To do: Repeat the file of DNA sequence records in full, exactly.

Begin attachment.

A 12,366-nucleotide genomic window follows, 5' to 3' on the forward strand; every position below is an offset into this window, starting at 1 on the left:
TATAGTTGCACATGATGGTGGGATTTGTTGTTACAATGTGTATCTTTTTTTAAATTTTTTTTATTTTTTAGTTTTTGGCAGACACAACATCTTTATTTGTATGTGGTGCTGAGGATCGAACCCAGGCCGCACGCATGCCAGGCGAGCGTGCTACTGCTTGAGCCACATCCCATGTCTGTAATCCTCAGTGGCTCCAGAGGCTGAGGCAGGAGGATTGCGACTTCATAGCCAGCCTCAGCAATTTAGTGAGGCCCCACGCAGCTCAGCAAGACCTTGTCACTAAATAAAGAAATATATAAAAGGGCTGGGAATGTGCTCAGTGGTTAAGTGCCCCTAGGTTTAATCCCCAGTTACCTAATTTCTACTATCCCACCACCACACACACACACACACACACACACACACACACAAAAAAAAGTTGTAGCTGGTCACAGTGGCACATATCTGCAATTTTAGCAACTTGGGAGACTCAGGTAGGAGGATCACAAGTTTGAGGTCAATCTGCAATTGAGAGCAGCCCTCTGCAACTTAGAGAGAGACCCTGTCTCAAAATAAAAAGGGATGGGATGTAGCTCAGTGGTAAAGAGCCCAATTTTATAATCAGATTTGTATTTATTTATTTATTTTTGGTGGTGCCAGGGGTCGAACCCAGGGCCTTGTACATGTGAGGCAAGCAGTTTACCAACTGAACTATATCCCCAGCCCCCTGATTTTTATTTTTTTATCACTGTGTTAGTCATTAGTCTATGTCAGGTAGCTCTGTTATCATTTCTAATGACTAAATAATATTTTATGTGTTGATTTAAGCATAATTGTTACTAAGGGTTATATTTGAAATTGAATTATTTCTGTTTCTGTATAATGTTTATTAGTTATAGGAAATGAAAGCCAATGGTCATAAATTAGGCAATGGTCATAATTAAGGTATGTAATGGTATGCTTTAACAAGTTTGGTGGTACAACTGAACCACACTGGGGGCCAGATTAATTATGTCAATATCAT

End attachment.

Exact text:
A 12,366-nucleotide genomic window follows, 5' to 3' on the forward strand; every position below is an offset into this window, starting at 1 on the left:
TATAGTTGCACATGATGGTGGGATTTGTTGTTACAATGTGTATCTTTTTTTAAATTTTTTTTATTTTTTAGTTTTTGGCAGACACAACATCTTTATTTGTATGTGGTGCTGAGGATCGAACCCAGGCCGCACGCATGCCAGGCGAGCGTGCTACTGCTTGAGCCACATCCCATGTCTGTAATCCTCAGTGGCTCCAGAGGCTGAGGCAGGAGGATTGCGACTTCATAGCCAGCCTCAGCAATTTAGTGAGGCCCCACGCAGCTCAGCAAGACCTTGTCACTAAATAAAGAAATATATAAAAGGGCTGGGAATGTGCTCAGTGGTTAAGTGCCCCTAGGTTTAATCCCCAGTTACCTAATTTCTACTATCCCACCACCACACACACACACACACACACACACACACACACAAAAAAAAGTTGTAGCTGGTCACAGTGGCACATATCTGCAATTTTAGCAACTTGGGAGACTCAGGTAGGAGGATCACAAGTTTGAGGTCAATCTGCAATTGAGAGCAGCCCTCTGCAACTTAGAGAGAGACCCTGTCTCAAAATAAAAAGGGATGGGATGTAGCTCAGTGGTAAAGAGCCCAATTTTATAATCAGATTTGTATTTATTTATTTATTTTTGGTGGTGCCAGGGGTCGAACCCAGGGCCTTGTACATGTGAGGCAAGCAGTTTACCAACTGAACTATATCCCCAGCCCCCTGATTTTTATTTTTTTATCACTGTGTTAGTCATTAGTCTATGTCAGGTAGCTCTGTTATCATTTCTAATGACTAAATAATATTTTATGTGTTGATTTAAGCATAATTGTTACTAAGGGTTATATTTGAAATTGAATTATTTCTGTTTCTGTATAATGTTTATTAGTTATAGGAAATGAAAGCCAATGGTCATAAATTAGGCAATGGTCATAATTAAGGTATGTAATGGTATGCTTTAACAAGTTTGGTGGTACAACTGAACCACACTGGGGGCCAGATTAATTATGTCAATATCAT